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Gloucestershire Business News

PCC’s new deputy steps up to tackle anti-social behaviour

Gloucestershire's new Deputy Police and Crime Commissioner starts his first full week in the job today. It's a timely start for the man responsible for setting an approach to tackle anti-social behaviour, as the UK's first ever Anti-Social Behaviour Awareness week also begins today.

Nick Evans begins work as Deputy Commissioner by overseeing a 'public health approach' to tackling anti-social behaviour. The task supports Police and Crime Commissioner (PCC), Chris Nelson's priority to introduce a 'zero-tolerance' approach to ASB in Gloucestershire.

Speaking of the task, Nick said: "Anti-social behaviour is something which affects most of us at some point in our lives. Everything from bad parking and fly-tipping, through to intimidating gatherings of people and noise complaints.

"But often these issues aren't just the responsibility of police. That's why I want to work with other organisations such as Gloucestershire's councils and NHS, and tap into their expertise on issues like mental health and youth work. Together, I hope we can make a real difference in tackling anti-social behaviour."

The new Deputy Police and Crime Commissioner will be visiting Churchdown's skate park on Thursday 22nd July 2021, where the Constabulary's Community Engagement Vehicle (CEV) will be available for members of the public to chat through any concerns they have or get advice on crime prevention in their area.

A public health approach provides a framework for investigating and understanding the causes of anti-social behaviour, which leads to the creation of prevention programmes, monitored over time for their cost-effectiveness and impact on the community.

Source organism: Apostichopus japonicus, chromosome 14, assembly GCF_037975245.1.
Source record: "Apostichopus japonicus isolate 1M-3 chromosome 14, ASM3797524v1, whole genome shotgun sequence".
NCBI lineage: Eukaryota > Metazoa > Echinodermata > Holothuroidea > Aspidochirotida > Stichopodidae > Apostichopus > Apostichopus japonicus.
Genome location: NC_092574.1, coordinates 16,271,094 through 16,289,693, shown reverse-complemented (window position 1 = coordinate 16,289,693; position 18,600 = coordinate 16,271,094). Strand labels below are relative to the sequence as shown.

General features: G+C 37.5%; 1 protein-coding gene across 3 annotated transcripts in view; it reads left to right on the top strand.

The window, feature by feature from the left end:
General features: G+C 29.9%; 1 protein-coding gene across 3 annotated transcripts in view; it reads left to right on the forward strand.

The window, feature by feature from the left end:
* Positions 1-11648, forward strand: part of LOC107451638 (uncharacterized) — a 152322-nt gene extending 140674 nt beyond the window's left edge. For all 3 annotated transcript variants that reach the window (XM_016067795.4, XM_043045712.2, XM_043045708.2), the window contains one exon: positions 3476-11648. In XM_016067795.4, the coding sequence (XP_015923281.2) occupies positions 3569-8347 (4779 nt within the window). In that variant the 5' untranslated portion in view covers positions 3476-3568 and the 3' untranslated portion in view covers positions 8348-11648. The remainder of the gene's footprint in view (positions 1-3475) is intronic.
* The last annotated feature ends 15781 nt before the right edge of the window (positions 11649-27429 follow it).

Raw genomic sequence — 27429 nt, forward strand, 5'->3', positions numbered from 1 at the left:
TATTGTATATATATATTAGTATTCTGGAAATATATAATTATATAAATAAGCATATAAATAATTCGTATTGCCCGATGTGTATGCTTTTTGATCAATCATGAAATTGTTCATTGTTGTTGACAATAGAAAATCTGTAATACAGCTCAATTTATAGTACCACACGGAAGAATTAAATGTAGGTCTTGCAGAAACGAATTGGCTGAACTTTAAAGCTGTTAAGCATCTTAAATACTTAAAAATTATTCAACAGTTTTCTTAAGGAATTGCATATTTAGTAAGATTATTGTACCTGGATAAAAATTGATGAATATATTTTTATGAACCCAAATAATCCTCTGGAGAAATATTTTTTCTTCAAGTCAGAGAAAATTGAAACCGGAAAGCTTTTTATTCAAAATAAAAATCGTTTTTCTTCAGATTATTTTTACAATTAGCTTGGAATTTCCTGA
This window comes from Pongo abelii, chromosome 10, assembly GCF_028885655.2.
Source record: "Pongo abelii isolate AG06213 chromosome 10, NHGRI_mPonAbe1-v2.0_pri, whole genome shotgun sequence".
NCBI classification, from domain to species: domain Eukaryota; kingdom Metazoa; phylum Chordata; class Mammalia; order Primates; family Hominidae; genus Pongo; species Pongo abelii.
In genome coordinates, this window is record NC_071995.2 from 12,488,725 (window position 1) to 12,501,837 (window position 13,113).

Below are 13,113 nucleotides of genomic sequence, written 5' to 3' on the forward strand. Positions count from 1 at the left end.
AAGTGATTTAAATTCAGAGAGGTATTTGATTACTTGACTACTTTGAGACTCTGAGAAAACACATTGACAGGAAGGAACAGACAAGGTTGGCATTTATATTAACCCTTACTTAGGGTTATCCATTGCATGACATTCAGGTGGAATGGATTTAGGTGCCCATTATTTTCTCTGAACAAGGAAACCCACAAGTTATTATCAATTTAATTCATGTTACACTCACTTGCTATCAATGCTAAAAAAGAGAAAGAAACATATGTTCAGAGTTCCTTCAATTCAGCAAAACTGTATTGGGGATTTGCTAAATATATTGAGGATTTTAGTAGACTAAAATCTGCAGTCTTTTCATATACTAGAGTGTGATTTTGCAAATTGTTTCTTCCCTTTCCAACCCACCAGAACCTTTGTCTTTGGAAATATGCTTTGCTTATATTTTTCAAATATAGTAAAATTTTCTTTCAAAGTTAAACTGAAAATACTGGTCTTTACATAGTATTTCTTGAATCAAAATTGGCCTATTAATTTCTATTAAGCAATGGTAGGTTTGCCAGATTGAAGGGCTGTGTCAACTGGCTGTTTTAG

The first ever anti-social behaviour week runs from Monday 19 July through to Sunday 25 July 2021.

Organised by community safety specialists Resolve, ASB Awareness Week is backed by the Home Office, Ministry of Housing, Communities and Local Government, Local Government Association, National Police Chiefs' Council and the National Fire Chiefs' Council.

As part of anti-social behaviour week, Police and Crime Commissioner Chris Nelson has created a video outlining his definition of anti-social behaviour. In it he says:

"When we talk about antisocial behaviour it should include things like noisy neighbours, drinking in the streets, abandoned cars, burglary and littering.

"Too often people give me examples where they've been to the council and are pushed to the police force and vice-versa. The poor victims are left without a resolution. I want to reach out to other agencies and find an agreed way of working together to ensure that victims' problem get solved."

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